The problem, on reflection, is that I don't really see the suspects in the guise of "the brooding Italian fictional detective, with the loyal assistant, who likes to drink during working hours". Especially the loyal assistant.
The office and the river make me think more of the older suspect, though.

June 20, 2009  
Blogger Peter Rozovsky said...

Dorte, the tease will work. I will look for your meta-fiction -- and maybe even jump-start my own.

Did you win the book in another contest?

June 20, 2009  
Blogger Peter Rozovsky said...

Marco, the fault could be mine. My summation may have been misleading. You'll just have to read the book -- or rely on Mr. Tyler's clues.

June 20, 2009  
Blogger Dorte H said...

Great! There is no point in teasing people if you do not succeed ;)

And this time I shall even write my texts in English.

I won Tyler´s first book via EuroCrime (they usually have a competition or two every month).

G´night.

June 20, 2009  
Blogger Peter Rozovsky said...

Ah, a self-referential-fiction challenge?

God nat.

June 20, 2009  
Blogger adrian mckinty said...

Peter

One of my favourite of Bertie Wooster's childhood pals of course is Reginald "Kipper" Herring.

I was thinking about PG Wodehouse while watching the disastrous second round of the US Open championship and although this is a little OT, thought you might enjoy this quote from PG:

"This book marks an epoch in my literary career. It is written in blood. It is the outpouring of a soul as deeply seared by Fate's unkindness as the pretty on the dog-leg hole of the second nine was ever seared by my iron. It is the work of a very nearly desperate man, an eighteen-handicap man who has got to look extremely slippy if he doesn't want to find himself in the twenties again.

As a writer of light fiction, I have always till now been handicapped by the fact that my disposition was cheerful, my heart intact, and my life unsoured. Handicapped, I say, because the public likes to feel that a writer of farcical stories is piquantly miserable in his private life, and that, if he turns out anything amusing, he does it simply in order to obtain relief from the almost insupportable weight of an existence which he has long since realized to be a wash-out. Well, today I am just like that.

Two years ago, I admit, I was a shallow farceur. My work lacked depth. I wrote flippantly simply because I was having a thoroughly good time. Then I took up golf, and now I can smile through the tears and laugh, like Figaro, that I may not weep.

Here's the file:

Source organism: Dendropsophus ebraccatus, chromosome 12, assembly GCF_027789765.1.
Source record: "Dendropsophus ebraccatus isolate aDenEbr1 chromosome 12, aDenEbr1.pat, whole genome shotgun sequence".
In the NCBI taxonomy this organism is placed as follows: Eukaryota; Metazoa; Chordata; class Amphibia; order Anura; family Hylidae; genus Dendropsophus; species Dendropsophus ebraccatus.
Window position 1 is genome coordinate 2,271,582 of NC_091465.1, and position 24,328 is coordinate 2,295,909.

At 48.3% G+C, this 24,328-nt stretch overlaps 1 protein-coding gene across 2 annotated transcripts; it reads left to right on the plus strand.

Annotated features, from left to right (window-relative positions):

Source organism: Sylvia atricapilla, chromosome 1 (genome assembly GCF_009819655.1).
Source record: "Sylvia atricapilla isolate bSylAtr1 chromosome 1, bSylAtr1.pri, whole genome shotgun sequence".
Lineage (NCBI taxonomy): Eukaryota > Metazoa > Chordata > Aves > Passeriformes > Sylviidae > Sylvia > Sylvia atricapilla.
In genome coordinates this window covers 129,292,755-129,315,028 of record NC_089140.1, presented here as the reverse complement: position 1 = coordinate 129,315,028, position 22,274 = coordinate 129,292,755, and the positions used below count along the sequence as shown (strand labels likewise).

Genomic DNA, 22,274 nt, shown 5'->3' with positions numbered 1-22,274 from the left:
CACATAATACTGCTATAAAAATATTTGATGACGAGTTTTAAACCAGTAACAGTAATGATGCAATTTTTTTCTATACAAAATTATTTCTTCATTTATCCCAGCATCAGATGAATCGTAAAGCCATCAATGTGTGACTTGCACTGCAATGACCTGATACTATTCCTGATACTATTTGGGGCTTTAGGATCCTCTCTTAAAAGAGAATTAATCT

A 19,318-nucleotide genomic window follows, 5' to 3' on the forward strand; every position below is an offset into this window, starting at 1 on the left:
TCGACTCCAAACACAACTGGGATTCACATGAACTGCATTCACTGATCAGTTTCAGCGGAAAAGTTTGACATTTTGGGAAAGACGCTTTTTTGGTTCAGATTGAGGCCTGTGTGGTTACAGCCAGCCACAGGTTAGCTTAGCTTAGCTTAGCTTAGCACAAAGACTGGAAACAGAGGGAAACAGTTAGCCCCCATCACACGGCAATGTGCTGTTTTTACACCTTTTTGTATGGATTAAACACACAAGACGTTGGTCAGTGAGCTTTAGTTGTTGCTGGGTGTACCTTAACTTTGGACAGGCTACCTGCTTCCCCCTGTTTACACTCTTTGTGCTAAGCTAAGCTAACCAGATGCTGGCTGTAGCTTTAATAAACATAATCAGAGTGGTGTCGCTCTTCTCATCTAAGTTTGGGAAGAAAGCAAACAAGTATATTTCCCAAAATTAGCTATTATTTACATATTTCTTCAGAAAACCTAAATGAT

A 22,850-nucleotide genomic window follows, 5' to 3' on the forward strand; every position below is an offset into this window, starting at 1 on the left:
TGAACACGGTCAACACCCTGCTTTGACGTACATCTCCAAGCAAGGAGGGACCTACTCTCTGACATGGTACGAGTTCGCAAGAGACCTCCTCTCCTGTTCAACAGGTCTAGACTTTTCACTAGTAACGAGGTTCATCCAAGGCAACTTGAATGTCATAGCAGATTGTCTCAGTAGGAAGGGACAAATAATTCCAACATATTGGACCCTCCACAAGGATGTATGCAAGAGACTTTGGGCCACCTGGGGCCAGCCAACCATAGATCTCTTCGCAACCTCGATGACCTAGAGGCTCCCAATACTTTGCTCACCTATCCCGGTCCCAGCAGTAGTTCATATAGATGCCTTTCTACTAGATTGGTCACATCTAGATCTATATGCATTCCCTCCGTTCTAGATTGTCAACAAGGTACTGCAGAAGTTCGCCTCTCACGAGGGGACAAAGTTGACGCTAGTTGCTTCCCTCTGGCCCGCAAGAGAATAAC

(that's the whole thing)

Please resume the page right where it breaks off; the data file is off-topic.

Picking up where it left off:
If you find anything in this volume that amuses you, kindly bear in mind that it was probably written on my return home after losing three balls in the gorse or breaking the head off a favourite driver: and, with a murmured 'Brave fellow! Brave fellow!' recall the story of the clown jesting while his child lay dying at home. That is all. Thank you for your sympathy. It means more to me than I can say. Do you think that if I tried the square stance for a bit ... But, after all, this cannot interest you. Leave me to my misery.

postscript - In the second chapter I allude to Stout Cortez staring at the Pacific. Shortly after the appearance of this narrative in serial form in America, I received an anonymous letter containing the words, 'You big stiff, it wasn't Cortez, it was Balboa.' This, I believe, is historically accurate. On the other hand, if was good enough for Keats, he is good enough for me. Besides, even if it was Balboa, the Pacific was open for being stared at about that time, and I see no reason why Cortez should not have had a look at it as well."

P. G. WODEHOUSE

June 20, 2009  
Blogger Peter Rozovsky said...

I am familiar with Wodehouse's golf stories, so I can well understand the reference to golf as that which tests the soul and finds it wanting.

"Nonsense, dear boy," said the Oldest Blogger, placing a gentle but insistent hand on my shoulder as I tried to rise from my computer, "I shall now tell you how I first made the acquaintance of Pelham Grenville Wodehouse. The story begins with my Aunt Rose ... "

June 20, 2009  
Blogger Len Tyler said...

Good stuff on Wodehouse - definitely one of my favourite writers.

Back to the competition for a moment (if I may): I get the impression a number of people know who the author is and could claim the prize, but are figuring: "Why make a fool of myself just for one lousy book?" I sympathise.

Anyway, one final clue: The original on which the parody was based begins: "In the late summer of that year we lived in a house in a village that looked across the river and the plain to the mountains. In the bed of the river there were pebbles and boulders, dry and white in the sun, and the water was clear and swiftly moving and blue in the channels." You may prefer the original to my version, but the original is, after all, one of the great works of literature of the twentieth century ...

Now Sunday morning, London time. I'll announce a winner tonight.

June 21, 2009  
Blogger Philip said...

Ah. Hemingway's A Farewell to Arms. Hemingway was, of course, the older of my two suspects, the other being Hunter S. Thompson. I should have plumped more firmly for Hemingway in a comment above, but at first I rather blinded myself to Len's parody because that wasn't the nature of the parody I got it in mind he had written, if that makes any sense. Silly me.

June 21, 2009  
Blogger Dorte H said...

Len Tyler, sorry we always discuss off-topic on Peter´s blog.

Peter,"a self-referential-fiction challenge?" - depends on whether you regard the author and the narrator of the piece as the same ;)

June 21, 2009  
Anonymous marco said...

Back to the competition for a moment (if I may): I get the impression a number of people know who the author is and could claim the prize, but are figuring: "Why make a fool of myself just for one lousy book?" I sympathise.